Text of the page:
San Fernando Valley at Midcentury


Non-California’s introduction to the Los Angeles Basin’s San Fernando Valley came with the 1968 inauguration of Rowan and Martin’s Laugh-In broadcast from “beautiful downtown Burbank” at the Color City television studio opened there in 1952. The original comment was sarcastic like the opposite was true, but it was repeated by others as if it wasn’t sarcastic. It was the perfect metaphor for the 20th century Modernism that attached itself to America’s suburbs, especially in southern California. Modernism was the contradictory visual signature for the progress and prosperity promised by the American Way, as well as the materialism and blight heralding the collapse of Western civilization, no place more so than the Valley.


Hollywood’s icon sign was built in 1923 to advertise the Hollywoodland housing development being cut into the Santa Monica Mountains. When the Hollywood Chamber of Commerce took control of the sign in 1947, they demo-ed the “Land.” This high-angled shot shows what’s behind the sign, the San Fernando Valley, the farmland “hand” on the north side of the Santa Monica Mountains that once fed Los Angeles.


The transformation of the Valley began in 1913 when water from the Los Angeles Aqueduct first tumbled down the Cascades and into the San Fernando Reservoir. To get access to the water, farmer-residents of the Valley had to agree to annexation by the City of Los Angeles. Rather than the automobile, initial development was more dependent on the Southern Pacific Railroad and Pacific Electric interurban network which came into the Valley up the Los Angeles River from Los Angeles and over Cahuenga Pass from Hollywood.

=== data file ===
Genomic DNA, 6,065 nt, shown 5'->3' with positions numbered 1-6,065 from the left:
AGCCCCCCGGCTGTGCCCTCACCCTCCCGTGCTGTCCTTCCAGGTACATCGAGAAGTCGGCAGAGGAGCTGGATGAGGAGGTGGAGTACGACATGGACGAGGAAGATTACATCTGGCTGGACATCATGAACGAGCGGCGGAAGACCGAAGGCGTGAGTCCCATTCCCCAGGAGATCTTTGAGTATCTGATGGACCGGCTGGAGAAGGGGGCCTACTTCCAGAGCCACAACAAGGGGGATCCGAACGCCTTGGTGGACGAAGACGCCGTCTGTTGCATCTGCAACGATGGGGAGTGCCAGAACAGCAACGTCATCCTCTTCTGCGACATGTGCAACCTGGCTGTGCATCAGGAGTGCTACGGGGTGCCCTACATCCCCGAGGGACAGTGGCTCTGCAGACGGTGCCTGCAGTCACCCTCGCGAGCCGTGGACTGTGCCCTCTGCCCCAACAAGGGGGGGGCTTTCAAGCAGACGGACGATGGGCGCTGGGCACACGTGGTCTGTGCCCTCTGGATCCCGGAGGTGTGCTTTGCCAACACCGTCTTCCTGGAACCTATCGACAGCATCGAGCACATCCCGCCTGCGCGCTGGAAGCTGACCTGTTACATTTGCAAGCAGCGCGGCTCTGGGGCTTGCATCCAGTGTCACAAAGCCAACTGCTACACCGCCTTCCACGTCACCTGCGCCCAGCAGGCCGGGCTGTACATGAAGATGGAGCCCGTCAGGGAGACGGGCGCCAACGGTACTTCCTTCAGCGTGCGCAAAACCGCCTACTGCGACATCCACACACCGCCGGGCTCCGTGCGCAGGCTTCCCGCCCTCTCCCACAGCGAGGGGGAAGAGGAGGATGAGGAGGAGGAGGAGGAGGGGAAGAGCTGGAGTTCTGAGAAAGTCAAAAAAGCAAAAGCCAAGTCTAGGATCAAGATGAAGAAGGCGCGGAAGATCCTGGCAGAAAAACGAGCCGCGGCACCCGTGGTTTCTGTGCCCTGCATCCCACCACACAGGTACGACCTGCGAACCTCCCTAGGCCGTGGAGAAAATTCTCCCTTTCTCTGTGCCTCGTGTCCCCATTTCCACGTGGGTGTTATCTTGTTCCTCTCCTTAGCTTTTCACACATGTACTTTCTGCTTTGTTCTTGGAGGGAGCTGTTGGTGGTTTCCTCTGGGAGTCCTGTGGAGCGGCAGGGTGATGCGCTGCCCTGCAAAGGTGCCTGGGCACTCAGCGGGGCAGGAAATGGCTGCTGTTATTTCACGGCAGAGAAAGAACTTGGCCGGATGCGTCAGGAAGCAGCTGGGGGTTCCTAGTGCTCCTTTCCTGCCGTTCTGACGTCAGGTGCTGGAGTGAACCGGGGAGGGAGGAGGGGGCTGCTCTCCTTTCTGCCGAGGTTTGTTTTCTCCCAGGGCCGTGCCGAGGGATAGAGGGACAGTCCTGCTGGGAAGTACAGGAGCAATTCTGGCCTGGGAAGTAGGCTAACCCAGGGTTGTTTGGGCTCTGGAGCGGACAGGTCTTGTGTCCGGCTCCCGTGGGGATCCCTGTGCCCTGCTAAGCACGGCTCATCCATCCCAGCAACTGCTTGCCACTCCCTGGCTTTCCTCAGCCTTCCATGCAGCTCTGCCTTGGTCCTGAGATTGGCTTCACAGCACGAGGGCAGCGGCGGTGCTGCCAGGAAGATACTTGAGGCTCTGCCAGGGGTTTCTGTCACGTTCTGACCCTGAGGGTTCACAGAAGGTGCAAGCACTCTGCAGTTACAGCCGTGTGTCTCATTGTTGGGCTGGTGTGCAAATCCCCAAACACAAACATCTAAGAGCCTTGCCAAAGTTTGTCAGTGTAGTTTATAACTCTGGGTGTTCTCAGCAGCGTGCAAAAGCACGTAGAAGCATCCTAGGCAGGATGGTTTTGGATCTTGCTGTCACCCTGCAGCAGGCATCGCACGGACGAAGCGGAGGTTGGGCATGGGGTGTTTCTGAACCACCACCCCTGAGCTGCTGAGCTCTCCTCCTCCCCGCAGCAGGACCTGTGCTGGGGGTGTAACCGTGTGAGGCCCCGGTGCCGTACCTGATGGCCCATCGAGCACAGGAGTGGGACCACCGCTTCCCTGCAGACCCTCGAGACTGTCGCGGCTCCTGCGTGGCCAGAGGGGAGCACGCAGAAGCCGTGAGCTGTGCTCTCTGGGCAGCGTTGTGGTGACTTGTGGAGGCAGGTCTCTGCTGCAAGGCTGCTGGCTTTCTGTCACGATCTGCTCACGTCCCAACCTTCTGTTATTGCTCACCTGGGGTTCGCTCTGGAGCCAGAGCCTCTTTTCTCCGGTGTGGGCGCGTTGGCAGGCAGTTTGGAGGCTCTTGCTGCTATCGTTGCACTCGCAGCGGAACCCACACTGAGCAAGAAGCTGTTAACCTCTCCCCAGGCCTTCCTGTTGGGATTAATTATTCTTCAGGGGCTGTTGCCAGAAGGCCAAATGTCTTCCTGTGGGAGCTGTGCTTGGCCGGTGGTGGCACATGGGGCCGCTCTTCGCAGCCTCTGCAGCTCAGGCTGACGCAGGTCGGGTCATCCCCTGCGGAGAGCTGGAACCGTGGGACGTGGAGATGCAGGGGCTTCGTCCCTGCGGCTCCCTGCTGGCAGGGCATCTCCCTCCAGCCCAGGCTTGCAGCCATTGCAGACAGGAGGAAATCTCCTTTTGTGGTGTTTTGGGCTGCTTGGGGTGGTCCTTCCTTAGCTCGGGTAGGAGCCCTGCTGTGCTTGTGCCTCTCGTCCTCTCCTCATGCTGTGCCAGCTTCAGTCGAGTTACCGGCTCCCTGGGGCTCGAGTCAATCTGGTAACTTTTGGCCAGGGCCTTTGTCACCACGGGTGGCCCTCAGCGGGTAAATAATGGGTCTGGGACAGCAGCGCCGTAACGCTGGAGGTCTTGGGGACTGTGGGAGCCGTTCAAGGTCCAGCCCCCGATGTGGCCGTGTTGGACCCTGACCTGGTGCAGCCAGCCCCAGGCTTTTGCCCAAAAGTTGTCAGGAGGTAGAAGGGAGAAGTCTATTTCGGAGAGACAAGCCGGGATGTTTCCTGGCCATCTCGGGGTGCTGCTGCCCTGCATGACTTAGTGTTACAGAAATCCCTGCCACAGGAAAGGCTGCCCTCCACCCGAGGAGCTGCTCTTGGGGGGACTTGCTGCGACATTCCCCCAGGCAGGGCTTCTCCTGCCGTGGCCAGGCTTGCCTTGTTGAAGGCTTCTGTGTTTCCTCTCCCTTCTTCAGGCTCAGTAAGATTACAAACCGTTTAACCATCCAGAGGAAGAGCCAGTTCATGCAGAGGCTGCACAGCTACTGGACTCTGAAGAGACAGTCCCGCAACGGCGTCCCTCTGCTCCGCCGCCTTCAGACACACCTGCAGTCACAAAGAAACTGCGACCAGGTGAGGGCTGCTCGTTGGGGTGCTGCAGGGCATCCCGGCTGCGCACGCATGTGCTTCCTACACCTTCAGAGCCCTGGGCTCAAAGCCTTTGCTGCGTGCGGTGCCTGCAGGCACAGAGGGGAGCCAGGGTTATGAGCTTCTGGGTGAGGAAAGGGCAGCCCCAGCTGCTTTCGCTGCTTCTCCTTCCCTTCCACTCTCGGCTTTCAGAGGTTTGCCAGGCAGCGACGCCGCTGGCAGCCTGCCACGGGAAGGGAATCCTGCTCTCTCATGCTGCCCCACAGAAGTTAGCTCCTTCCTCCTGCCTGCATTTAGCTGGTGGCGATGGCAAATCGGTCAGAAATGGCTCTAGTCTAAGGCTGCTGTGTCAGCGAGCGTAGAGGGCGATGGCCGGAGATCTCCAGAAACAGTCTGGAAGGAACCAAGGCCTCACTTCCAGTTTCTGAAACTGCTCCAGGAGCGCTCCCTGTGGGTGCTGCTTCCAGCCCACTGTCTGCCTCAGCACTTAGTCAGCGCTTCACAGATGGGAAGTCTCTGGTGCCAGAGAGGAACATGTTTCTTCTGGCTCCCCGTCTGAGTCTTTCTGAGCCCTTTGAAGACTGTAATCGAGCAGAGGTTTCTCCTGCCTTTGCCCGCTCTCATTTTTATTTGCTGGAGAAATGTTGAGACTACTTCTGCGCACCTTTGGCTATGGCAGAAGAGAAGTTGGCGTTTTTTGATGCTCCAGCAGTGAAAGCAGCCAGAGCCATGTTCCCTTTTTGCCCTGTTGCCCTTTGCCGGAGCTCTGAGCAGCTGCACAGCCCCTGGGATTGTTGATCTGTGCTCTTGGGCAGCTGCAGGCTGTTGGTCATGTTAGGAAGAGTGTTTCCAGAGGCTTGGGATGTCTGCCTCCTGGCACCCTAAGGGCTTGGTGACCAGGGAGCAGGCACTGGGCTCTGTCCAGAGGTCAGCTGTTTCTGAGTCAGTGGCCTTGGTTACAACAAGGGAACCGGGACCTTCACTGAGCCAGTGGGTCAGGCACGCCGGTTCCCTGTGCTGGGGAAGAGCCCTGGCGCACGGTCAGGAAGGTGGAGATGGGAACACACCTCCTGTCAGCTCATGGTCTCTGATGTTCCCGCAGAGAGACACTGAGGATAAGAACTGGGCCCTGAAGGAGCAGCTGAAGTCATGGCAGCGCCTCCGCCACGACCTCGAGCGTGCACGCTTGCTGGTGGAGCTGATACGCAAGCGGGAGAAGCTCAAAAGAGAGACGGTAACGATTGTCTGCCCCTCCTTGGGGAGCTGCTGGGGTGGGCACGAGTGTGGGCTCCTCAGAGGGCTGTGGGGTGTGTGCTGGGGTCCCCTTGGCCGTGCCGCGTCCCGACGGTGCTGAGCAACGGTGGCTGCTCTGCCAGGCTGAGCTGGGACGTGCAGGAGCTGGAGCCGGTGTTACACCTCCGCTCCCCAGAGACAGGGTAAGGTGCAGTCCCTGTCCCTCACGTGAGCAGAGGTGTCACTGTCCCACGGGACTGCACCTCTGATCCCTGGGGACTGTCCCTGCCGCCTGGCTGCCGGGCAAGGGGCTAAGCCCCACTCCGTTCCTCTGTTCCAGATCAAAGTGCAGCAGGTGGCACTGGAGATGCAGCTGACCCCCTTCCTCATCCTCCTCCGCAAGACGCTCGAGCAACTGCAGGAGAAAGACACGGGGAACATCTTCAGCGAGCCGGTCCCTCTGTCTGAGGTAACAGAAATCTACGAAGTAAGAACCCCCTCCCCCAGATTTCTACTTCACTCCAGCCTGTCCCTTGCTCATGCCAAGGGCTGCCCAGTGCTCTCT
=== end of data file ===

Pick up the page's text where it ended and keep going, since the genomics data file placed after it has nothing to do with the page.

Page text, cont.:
The Pacific Electric “red cars” entered the Valley in 1904 stimulating growth in Glendale, Burbank and along the San Fernando Road, which became US 99, the original automobile spine of California. This 1958-ish view north up Brand Boulevard through downtown Glendale shows the Sputnik-topped, neon-trimmed tower to the Alex Theater. Opened in the Egyptian Revival style in 1925, the tower went up in 1942 to modernize the entrance to the theater’s forecourt. The Alex has been saved and restored as a performing arts center.


First, water poured into the San Fernando Valley from the north and then cars poured into the Valley from the south. When the original section of the Hollywood Freeway opened over the Santa Monica Mountains in 1940 it shared Cahuenga Pass with the Pacific Electric red cars. The freeway was extended south to Los Angeles by 1954 and north through the Valley to the Golden State Freeway by 1968. By the time this postcard was snapped around 1958, the PE tracks were buried by ten lanes of freeway.

Car Culture. The Valley boomed in the Postwar years, simultaneous to the automobile-culture that scattered car washes, dealerships, coffee shops, drive-in restaurants, and garage-pierced houses all over the Valley.


San Fernando Road was the Valley’s original Motel Row. Part of US 99, San Fernando Road connected Los Angeles with the Central Valley and all points North. More and larger motels proliferated when the route was paralleled by the Golden State Freeway (I-5) in the 1950s.